The Independent Women’s Forum has filed an amicus curiae brief in the Supreme Court in support of the Little Sisters of the Poor.
The Little Sisters of the Poor, an order of Catholic nuns who care for the elderly poor, have petitioned the Supreme Court to overturn a 10th Circuit Court of Appeals ruling that they must comply with the Obamacare contraception mandate by authorizing a third party to provide contraception and abortifacient drugs to their employees.
University of Missouri law professor Erin M. Hawley, the author of the brief, argues that the case is about not contraception, but “the principles of liberty that animate our Constitution.”
Citing “this court’s decision in Hobby Lobby,” Hawley, a former clerk for Chief Justice John Roberts, argues that “businesswomen—whether they operate for-profit or non-profit ventures—do not check their religious liberty rights at the office door.”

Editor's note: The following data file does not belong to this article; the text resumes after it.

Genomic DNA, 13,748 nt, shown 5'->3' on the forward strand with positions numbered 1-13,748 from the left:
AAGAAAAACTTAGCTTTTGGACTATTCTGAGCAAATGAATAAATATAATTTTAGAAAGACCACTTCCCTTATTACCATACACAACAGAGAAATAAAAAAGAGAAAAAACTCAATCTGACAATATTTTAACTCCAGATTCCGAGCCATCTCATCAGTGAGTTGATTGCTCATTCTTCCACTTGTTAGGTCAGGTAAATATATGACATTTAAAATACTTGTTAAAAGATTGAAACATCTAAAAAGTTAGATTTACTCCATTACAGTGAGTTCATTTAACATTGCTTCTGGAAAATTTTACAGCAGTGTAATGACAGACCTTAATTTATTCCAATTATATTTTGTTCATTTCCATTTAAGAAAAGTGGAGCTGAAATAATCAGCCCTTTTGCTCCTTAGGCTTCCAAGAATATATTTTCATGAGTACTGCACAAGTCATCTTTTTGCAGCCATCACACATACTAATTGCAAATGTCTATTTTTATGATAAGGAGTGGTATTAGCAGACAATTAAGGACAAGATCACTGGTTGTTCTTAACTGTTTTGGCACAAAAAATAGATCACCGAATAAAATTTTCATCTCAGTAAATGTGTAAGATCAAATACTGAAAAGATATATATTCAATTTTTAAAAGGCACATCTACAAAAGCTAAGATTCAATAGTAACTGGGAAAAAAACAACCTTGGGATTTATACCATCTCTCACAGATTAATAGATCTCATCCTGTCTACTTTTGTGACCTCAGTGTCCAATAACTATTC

“In short, the deeply personal choices about when life begins and whether or not to use birth control are decisions for women and their families, not the government. IWF therefore urges this court to grant this petition and to decide whether the HHS ‘accommodation’ discriminates among religious organizations in violation of the First Amendment,” Hawley wrote.
She also claims that the Department of Health and Human Services discriminates against some religious employers because it makes exemptions to the contraceptive mandate for some and not others.
Hadley Heath Manning, the director of health policy for the Independent Women’s Forum, said in a statement that “[a]s with the Hobby Lobby case, this case is about more than contraception.”
“It is about the principles of liberty that animate our Constitution. It is about empowering women to choose the health care and salary options that best fit their needs. And it is about empowering charitable employers, many lead by women, to follow their deeply held religious convictions—regardless of the form of their charitable entity,” Manning said.